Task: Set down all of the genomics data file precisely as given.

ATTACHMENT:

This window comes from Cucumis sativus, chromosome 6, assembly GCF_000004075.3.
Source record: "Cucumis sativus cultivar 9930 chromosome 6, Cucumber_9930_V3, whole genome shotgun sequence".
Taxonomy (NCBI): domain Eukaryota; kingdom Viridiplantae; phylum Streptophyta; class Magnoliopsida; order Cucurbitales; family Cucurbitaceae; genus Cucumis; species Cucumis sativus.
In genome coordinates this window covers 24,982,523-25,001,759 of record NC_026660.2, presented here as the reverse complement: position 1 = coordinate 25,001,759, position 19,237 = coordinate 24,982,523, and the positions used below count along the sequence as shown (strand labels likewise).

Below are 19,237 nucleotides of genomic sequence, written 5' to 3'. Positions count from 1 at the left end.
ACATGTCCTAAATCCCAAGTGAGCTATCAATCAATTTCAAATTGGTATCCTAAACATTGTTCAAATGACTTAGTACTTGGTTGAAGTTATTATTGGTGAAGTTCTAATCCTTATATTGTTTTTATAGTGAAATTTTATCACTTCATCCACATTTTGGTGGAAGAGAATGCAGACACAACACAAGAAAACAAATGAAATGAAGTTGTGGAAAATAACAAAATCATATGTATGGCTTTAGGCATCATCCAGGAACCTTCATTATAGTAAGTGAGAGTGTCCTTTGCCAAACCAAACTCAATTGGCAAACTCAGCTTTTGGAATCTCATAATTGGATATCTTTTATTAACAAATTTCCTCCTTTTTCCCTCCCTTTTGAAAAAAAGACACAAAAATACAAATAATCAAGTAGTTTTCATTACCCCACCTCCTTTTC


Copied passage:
This window comes from Cucumis sativus, chromosome 6, assembly GCF_000004075.3.
Source record: "Cucumis sativus cultivar 9930 chromosome 6, Cucumber_9930_V3, whole genome shotgun sequence".
Taxonomy (NCBI): domain Eukaryota; kingdom Viridiplantae; phylum Streptophyta; class Magnoliopsida; order Cucurbitales; family Cucurbitaceae; genus Cucumis; species Cucumis sativus.
In genome coordinates this window covers 24,982,523-25,001,759 of record NC_026660.2, presented here as the reverse complement: position 1 = coordinate 25,001,759, position 19,237 = coordinate 24,982,523, and the positions used below count along the sequence as shown (strand labels likewise).

Below are 19,237 nucleotides of genomic sequence, written 5' to 3'. Positions count from 1 at the left end.
ACATGTCCTAAATCCCAAGTGAGCTATCAATCAATTTCAAATTGGTATCCTAAACATTGTTCAAATGACTTAGTACTTGGTTGAAGTTATTATTGGTGAAGTTCTAATCCTTATATTGTTTTTATAGTGAAATTTTATCACTTCATCCACATTTTGGTGGAAGAGAATGCAGACACAACACAAGAAAACAAATGAAATGAAGTTGTGGAAAATAACAAAATCATATGTATGGCTTTAGGCATCATCCAGGAACCTTCATTATAGTAAGTGAGAGTGTCCTTTGCCAAACCAAACTCAATTGGCAAACTCAGCTTTTGGAATCTCATAATTGGATATCTTTTATTAACAAATTTCCTCCTTTTTCCCTCCCTTTTGAAAAAAAGACACAAAAATACAAATAATCAAGTAGTTTTCATTACCCCACCTCCTTTTC